While the sound doesn’t completely encircle you as it would with a surround system, it does seem to bend around to fill the front and sides of the room, which—for many listeners—will be a completely acceptable alternative. The point is that the Integra gives you much of the listening pleasure of a surround system without the complexity.
One point to remember about the Integra is its sheer versatility; it can play traditional audio CDs as well as audiophile-oriented, high resolution DVD-Audio and SACD discs. Granted, DVD-Audio discs are relatively uncommon, but new SACD material continues to be released, sounds great, and is well worth searching out. Happily, the DSR-4.8 is a balanced and accomplished performer with all three main audio disc types. In fact, one way to look at the DSR-4.8 is to picture it as a good $400 universal player coupled with a good $400+ 2.1-channel receiver, but selling for less than the sum of its parts.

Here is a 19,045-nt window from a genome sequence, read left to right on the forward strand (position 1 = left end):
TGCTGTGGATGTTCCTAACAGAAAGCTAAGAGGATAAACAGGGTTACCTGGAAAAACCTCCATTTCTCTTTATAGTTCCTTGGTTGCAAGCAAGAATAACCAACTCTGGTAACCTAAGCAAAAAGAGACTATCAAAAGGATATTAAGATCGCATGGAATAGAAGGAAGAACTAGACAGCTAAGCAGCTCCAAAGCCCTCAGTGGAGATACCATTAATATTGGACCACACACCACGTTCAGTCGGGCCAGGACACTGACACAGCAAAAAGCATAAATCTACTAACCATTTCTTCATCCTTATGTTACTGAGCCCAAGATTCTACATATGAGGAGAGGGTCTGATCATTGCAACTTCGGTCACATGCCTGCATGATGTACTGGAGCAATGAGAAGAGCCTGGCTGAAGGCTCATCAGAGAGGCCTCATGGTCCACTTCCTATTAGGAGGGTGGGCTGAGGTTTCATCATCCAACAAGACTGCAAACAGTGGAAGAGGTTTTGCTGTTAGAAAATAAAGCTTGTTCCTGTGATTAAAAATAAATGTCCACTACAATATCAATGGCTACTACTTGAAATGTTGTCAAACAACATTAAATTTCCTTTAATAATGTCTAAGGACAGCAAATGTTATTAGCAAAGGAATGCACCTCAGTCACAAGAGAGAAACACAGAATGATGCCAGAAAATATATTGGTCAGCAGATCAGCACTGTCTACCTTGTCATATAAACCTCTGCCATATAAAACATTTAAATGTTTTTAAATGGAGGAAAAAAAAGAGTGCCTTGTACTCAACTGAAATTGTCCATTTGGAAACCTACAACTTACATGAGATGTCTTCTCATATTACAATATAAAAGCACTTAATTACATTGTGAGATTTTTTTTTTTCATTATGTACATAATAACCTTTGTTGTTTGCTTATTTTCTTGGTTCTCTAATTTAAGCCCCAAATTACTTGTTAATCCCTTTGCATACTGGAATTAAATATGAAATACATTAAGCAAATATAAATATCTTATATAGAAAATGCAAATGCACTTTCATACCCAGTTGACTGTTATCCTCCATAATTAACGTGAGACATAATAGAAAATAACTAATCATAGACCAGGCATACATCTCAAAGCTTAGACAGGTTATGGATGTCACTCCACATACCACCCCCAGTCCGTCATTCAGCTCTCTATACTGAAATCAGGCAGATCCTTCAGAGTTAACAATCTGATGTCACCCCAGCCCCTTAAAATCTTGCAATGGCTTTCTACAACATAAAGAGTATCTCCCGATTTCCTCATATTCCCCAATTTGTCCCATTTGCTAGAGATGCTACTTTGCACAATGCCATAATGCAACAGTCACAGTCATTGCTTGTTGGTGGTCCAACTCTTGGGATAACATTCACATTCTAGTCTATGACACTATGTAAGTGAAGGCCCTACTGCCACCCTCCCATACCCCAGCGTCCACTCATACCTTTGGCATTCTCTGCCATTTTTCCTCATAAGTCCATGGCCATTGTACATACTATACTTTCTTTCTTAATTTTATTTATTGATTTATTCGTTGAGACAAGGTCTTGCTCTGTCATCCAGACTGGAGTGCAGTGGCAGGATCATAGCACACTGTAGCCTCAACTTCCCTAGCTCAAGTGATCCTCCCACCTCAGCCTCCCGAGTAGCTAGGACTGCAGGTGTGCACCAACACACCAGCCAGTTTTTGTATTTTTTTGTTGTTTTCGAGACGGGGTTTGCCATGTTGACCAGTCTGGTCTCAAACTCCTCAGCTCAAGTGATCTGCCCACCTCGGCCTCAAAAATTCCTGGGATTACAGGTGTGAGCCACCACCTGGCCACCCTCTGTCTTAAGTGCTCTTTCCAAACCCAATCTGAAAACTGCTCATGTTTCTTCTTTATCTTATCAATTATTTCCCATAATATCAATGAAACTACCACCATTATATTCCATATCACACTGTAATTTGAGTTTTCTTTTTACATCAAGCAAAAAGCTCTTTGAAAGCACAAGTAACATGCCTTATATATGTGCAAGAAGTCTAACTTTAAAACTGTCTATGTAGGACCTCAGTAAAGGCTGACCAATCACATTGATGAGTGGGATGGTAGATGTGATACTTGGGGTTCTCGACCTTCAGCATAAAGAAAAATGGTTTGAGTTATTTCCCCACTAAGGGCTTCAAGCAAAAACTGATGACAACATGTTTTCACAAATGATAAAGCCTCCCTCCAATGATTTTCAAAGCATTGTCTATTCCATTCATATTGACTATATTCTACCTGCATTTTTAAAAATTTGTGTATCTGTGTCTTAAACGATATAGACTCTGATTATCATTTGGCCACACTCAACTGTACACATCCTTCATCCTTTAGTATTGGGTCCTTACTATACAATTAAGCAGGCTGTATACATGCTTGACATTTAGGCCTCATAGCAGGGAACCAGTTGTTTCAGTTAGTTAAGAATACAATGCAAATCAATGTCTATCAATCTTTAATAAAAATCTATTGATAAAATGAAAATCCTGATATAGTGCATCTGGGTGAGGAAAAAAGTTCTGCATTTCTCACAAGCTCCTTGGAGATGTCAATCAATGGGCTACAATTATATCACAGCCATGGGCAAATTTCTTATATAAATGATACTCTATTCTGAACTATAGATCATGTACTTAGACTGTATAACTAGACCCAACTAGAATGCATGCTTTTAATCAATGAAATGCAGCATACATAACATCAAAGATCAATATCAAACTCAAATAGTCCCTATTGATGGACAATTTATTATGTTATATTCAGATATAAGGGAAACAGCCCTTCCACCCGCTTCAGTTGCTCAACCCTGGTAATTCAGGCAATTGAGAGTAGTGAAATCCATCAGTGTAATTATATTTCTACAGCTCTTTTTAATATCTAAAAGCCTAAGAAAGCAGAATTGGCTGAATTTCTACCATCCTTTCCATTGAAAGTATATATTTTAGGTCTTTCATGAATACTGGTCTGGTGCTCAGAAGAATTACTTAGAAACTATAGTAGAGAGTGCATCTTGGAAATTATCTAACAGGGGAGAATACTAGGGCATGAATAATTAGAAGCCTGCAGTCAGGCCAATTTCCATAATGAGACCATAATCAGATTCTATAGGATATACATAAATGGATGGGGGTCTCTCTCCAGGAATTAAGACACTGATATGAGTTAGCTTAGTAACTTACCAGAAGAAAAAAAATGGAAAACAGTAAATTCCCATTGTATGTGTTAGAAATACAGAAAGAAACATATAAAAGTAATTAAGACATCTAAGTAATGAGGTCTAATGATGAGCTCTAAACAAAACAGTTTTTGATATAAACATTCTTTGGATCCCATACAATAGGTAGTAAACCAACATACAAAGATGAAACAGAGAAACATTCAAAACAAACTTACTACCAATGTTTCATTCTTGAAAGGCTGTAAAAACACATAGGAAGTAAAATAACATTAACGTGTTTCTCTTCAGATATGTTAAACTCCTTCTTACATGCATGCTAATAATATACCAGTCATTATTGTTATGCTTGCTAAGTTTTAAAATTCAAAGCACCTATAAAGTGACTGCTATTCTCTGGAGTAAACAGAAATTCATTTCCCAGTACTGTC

To appreciate how suave and sophisticated the Integra can be, try a really well recorded jazz track such as “Gadu” from Avishai Cohen’s Adama [Stretch]. On this track you’ll hear veteran percussionist Don Alias’s smooth, self-assured performance on congas (you not only hear but feel Alias’ confident touch on the taut drum heads), the deep, throaty, achingly evocative sound of Cohen’s pizzicato playing on the acoustic bass, and the lilting, dancing, chime-like sound of Chick Corea solos performed on a Fender-Rhodes electric piano (the sound is enchantingly reminiscent of Corea’s work from back in the days of Return to Forever). On good recordings, the Integra pulls you deep inside the music much the way far more expensive high-end components do, which is really the whole point.